The purchase of property normally involves formal contracts with lengthy standard terms. Somewhere hidden in those standard terms is often a clause, in which the buyer agrees that he is not relying on any representations, oral or written, made about the property before the contract was signed.

This is designed to prevent the buyer from later seeking damages or looking to get their money back if the property is not as promised.

Section 3 of the Misrepresentation Act 1967 means that such non-reliance clauses are ineffective, unless it satisfies the test of reasonableness, set out in schedule 2 of the Unfair Contract Terms Act 1977.  That schedule gives various examples of the issues that should be taken into consideration when a Judge makes a decision as to whether the clause is reasonable. In general, a Court will consider the circumstances around the misrepresentation and also the bargaining position of the buyer against that of the seller.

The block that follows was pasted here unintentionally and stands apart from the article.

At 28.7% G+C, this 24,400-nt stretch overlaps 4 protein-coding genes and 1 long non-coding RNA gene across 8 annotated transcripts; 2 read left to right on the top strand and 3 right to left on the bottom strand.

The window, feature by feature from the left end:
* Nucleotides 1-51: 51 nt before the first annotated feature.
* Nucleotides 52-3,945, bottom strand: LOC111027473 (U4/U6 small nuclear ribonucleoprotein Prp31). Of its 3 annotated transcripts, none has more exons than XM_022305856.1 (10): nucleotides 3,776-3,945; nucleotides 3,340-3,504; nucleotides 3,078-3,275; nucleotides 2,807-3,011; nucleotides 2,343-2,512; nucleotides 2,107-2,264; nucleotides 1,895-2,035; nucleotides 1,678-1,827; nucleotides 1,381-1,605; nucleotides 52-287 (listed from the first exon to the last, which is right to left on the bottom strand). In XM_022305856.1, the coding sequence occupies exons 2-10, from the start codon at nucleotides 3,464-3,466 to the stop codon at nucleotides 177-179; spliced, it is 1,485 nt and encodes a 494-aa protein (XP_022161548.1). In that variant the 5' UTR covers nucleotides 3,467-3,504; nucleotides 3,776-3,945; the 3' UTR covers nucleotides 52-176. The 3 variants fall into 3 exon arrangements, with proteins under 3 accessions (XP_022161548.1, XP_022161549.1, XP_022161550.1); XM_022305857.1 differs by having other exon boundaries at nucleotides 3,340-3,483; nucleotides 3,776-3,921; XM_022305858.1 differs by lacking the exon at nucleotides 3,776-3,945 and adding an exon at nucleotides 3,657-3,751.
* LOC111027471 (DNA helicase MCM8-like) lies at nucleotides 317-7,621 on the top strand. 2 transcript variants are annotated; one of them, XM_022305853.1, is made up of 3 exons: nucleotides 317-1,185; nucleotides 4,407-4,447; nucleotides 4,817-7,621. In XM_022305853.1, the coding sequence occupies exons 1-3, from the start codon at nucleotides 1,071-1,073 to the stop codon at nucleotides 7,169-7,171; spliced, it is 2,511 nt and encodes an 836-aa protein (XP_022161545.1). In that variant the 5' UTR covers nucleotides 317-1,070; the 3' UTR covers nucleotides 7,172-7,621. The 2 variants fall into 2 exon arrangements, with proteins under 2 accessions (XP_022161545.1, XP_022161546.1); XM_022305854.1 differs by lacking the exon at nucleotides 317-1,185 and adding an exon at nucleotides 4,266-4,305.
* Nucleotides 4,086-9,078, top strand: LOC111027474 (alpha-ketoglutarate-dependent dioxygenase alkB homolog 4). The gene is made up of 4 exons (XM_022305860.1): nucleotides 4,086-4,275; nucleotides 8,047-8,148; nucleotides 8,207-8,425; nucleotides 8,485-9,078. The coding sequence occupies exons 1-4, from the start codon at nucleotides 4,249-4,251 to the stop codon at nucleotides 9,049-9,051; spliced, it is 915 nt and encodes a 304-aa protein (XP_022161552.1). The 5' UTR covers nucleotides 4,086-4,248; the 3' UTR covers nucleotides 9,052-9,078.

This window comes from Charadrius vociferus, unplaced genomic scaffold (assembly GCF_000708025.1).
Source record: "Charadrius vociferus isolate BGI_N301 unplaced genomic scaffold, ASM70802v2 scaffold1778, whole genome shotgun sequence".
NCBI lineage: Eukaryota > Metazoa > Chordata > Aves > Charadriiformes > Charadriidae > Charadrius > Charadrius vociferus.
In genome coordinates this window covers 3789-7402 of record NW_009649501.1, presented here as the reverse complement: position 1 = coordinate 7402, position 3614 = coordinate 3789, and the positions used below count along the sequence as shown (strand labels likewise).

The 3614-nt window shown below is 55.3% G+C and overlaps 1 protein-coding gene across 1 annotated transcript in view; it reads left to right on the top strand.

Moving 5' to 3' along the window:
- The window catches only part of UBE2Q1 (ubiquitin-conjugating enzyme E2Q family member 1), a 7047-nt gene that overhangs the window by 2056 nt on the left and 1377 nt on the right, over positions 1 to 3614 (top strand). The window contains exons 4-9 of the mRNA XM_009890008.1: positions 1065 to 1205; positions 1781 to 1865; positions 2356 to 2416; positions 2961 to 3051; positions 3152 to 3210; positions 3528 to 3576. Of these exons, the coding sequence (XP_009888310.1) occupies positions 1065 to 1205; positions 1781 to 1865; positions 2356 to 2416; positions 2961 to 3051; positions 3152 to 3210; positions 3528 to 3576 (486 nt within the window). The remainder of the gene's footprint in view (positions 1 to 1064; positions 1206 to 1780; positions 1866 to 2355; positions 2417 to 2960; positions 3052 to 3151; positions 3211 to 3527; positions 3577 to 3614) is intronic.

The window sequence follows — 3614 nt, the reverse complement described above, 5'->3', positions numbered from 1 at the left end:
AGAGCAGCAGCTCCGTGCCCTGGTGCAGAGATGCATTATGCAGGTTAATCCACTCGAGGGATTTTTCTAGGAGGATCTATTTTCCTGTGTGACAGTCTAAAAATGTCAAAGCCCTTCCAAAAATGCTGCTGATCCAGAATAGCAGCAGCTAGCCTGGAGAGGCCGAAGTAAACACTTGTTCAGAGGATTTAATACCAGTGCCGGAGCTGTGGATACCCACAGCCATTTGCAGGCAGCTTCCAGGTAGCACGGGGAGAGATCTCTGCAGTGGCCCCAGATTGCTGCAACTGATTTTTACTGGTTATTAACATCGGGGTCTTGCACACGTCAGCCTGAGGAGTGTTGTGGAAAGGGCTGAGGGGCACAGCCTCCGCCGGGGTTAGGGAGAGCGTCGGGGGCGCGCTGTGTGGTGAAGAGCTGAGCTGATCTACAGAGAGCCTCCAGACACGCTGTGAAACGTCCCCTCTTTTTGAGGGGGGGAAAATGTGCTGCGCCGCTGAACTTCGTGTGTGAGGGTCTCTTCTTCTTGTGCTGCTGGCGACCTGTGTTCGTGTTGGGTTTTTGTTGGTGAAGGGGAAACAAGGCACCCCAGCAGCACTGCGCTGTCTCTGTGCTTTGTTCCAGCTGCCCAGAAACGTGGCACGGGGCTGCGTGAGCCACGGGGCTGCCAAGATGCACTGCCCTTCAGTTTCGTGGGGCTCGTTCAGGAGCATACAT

In the recent case of Lloyd and Another v Browning and Another [2013] EWCA CIV 1637, a non-reliance clause was held at the Court of Appeal to be effective.  The misrepresentation in that case was as to the planning status of a barn, which the buyer wished to convert into a residential property.  Lady Justice Arden, giving reasons as to why the buyer could not have legal redress, noted that the buyer was legally represented, that the buyer had engaged an architect and planning consultants and that they were aware that planning information they had been given was incomplete.  She felt that they knew the risks and decided to go forward.  She further noted that the buyer was in fact pushing the seller to exchange contracts, rather than the other way round.

It is thought that had the buyer not engaged architects and planning consultants and simply relied on the misrepresentation, they might have won their case.  In this sense, a little knowledge is dangerous.  As such, the buyer’s only redress was against his advisors for negligent advice.

Having acted for the recovery of damages in many such cases, I would recommend setting down exactly what was said in writing as soon as possible. These cases can take years to come to trial and a recent recollection carries more weight. The best way of doing so is to write a formal letter of complaint. You should seek legal advice before as to the relevant issues, before pinning your colours to the mast.